California Passes Bill On Public Universities And Abortion Pills

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Public universities in California may soon be required to provide medication abortions on campus to students who seek them. Pictured: University of California at Berkeley. (Ben Margot/AP)
Public universities in California may soon be required to provide medication abortions on campus to students who seek them. Pictured: University of California at Berkeley. (Ben Margot/AP)

California passed a bill last week that would require public universities in California to provide medication abortions on campus.

If signed into law by California Gov. Gavin Newsom, 34 campus health centers would distribute pills used to induce an abortion early in a pregnancy to students looking to terminate pregnancies.

Supporters of the bill are hailing this a victory for abortion access, but anti-abortion rights groups are challenging the legality of requiring universities to participate in administering an abortion.

A medication abortion often consists of two pills that can be taken at home during the first trimester of pregnancy. Students would need a sonogram to verify they’re not beyond 10 weeks pregnant to receive the pills, which should be taken around 12 hours apart, says California state Sen. Connie Leyva, who authored the bill.

Leyva says she was approached by students at the University of California Berkeley who said the administration denied their request to provide medication abortion at their health center.

“You have a constitutional right to abortion,” she says. “But if you don't have access, then you really have no right at all.”

One of the students who testified on behalf of the legislation talked about missing class and having to find a ride to an off-campus provider to get a medication abortion, she says. Another woman said she had to wait so long she had to have a surgical abortion.

Leyva says there’s no difference between a student obtaining the pill on campus or off. But Kristan Hawkins, president of anti-abortion rights nonprofit Students for Life, opposes the state’s “expensive and very dangerous choice” to pass the bill because she says it violates the conscience rights of health center employees.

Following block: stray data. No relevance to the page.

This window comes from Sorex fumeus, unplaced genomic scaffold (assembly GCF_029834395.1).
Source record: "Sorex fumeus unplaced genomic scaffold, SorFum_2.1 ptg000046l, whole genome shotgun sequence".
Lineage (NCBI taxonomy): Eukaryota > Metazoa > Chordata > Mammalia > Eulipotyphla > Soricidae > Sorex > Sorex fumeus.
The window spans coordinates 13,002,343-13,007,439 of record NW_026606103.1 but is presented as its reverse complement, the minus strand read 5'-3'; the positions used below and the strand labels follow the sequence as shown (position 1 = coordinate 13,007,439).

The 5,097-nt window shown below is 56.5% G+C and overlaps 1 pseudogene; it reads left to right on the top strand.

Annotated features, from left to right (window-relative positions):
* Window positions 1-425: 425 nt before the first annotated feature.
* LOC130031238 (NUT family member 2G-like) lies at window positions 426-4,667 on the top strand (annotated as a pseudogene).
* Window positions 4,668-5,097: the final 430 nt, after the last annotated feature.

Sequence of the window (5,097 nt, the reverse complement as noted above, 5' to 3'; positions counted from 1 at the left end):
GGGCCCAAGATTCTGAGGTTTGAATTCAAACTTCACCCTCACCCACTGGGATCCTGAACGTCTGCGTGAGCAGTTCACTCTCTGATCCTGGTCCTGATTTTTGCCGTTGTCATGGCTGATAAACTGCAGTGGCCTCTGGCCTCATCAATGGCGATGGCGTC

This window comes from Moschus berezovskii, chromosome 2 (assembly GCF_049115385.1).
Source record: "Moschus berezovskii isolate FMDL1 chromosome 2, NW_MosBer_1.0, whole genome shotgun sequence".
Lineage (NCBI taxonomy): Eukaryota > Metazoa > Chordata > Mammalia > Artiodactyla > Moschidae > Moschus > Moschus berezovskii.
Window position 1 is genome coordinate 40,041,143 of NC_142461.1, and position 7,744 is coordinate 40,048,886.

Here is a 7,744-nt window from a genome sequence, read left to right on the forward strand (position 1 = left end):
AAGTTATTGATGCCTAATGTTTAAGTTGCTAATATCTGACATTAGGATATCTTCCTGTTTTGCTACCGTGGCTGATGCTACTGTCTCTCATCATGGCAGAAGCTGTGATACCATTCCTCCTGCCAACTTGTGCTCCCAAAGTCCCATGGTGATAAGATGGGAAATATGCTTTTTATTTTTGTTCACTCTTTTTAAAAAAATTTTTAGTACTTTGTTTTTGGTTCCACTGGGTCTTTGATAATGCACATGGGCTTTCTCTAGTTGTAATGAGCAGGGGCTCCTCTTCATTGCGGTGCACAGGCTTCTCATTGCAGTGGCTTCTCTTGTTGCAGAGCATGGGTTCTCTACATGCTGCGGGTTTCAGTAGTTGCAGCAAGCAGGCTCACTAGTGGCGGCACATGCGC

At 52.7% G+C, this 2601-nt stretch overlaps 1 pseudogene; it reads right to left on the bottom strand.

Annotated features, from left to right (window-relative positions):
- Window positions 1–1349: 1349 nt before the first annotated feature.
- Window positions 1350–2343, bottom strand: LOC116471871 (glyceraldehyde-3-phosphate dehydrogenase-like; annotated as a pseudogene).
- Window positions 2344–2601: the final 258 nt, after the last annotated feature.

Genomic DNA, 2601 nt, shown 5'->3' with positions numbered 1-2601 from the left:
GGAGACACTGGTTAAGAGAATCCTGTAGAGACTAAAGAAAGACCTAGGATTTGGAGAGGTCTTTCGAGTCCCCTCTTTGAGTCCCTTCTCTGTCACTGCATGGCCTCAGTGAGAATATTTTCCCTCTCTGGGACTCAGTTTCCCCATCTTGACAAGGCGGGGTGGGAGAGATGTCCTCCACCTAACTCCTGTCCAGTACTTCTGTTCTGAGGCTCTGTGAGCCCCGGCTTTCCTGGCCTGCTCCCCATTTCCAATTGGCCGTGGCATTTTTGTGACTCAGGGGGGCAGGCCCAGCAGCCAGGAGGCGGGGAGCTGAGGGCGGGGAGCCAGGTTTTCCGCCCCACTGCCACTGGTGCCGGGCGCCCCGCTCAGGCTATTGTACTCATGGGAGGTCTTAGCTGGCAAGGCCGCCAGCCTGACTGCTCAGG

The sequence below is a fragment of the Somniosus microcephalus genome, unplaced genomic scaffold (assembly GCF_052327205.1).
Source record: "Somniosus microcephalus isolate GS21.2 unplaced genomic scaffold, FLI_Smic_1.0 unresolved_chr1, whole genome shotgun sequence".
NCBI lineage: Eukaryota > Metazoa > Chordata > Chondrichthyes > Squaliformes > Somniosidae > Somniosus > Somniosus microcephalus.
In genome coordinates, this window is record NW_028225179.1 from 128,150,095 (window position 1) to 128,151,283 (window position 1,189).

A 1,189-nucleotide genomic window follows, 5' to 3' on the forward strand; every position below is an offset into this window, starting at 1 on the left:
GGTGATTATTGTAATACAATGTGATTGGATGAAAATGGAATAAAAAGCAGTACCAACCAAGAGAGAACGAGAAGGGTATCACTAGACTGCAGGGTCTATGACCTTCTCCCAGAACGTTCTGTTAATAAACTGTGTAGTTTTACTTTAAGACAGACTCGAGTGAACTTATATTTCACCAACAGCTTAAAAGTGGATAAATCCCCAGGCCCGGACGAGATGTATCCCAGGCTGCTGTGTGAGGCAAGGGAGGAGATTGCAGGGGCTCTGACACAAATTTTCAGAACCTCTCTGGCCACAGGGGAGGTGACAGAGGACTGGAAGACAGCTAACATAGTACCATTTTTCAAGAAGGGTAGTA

The federal protection of conscience rights “prohibit recipients of certain federal funds from discriminating against health care providers who refuse to participate in these services based on moral objections or religious beliefs,” according to the U.S. Department of Health & Human Services. Hawkins says this law violates these rights.

Conscience rights are protected at state schools since they receive federal funds, but Leyva says funding for the pills will come from a coalition of private donors.

In 2018, the Supreme Court struck down a California bill that mandated anti-abortion crisis pregnancy centers provide patients with information about abortion, and Hawkins says this new bill bears similarities.

“The health care workers who are working there at the UC and CSU campus health centers are going to now become abortion facility workers,” she says, “not a job that they signed up for.”

The bill requires universities to offer the pill on campus, however, it does not mandate individual employees who are opposed to abortion to distribute the pills.

Despite this, Hawkins says enacting this legislation would mean “fundamentally altering” the goals of on-campus health centers, which are to provide preventative care and help students be healthy.

A report released this month by policy research organization Guttmacher Institute found the number of abortions performed in the U.S. declined 7% between 2014 and 2017.

The report cites improved access to contraceptives and “increases in the number of individuals relying on self-managed abortions outside of a clinical setting” as reasons for the decline.

Hawkins says she disagrees with this conclusion and that abortions are declining in America because people are learning more about the “violent destruction” that “abortion actually is.”

If the bill is signed by the governor, she says the organization will work to educate university health care workers about their conscience rights.

“We'll be fighting this in states across the nation as the abortion industry continues this new wave of transforming their model,” she says, “moving from brick and mortar abortion facilities into making abortion something available on every public school campus.”

But Leyva says it’s important for California to be a leader in protecting access to abortion as the Trump administration and conservative judges in different parts of the country are rolling back women’s right to choose.

“If Roe vs. Wade were overturned, if women don't have access to an abortion, it doesn't mean that women wouldn't still have abortions,” Leyva says. “It just means that women will die.”

Jill Ryan produced and edited this interview for broadcast with Kathleen McKennaAllison Hagan adapted it for the web.

This segment aired on September 20, 2019.

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Tonya Mosley Correspondent, Here & Now
Tonya Mosley was the LA-based co-host of Here & Now.


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Allison Hagan is a digital producer for Here & Now.



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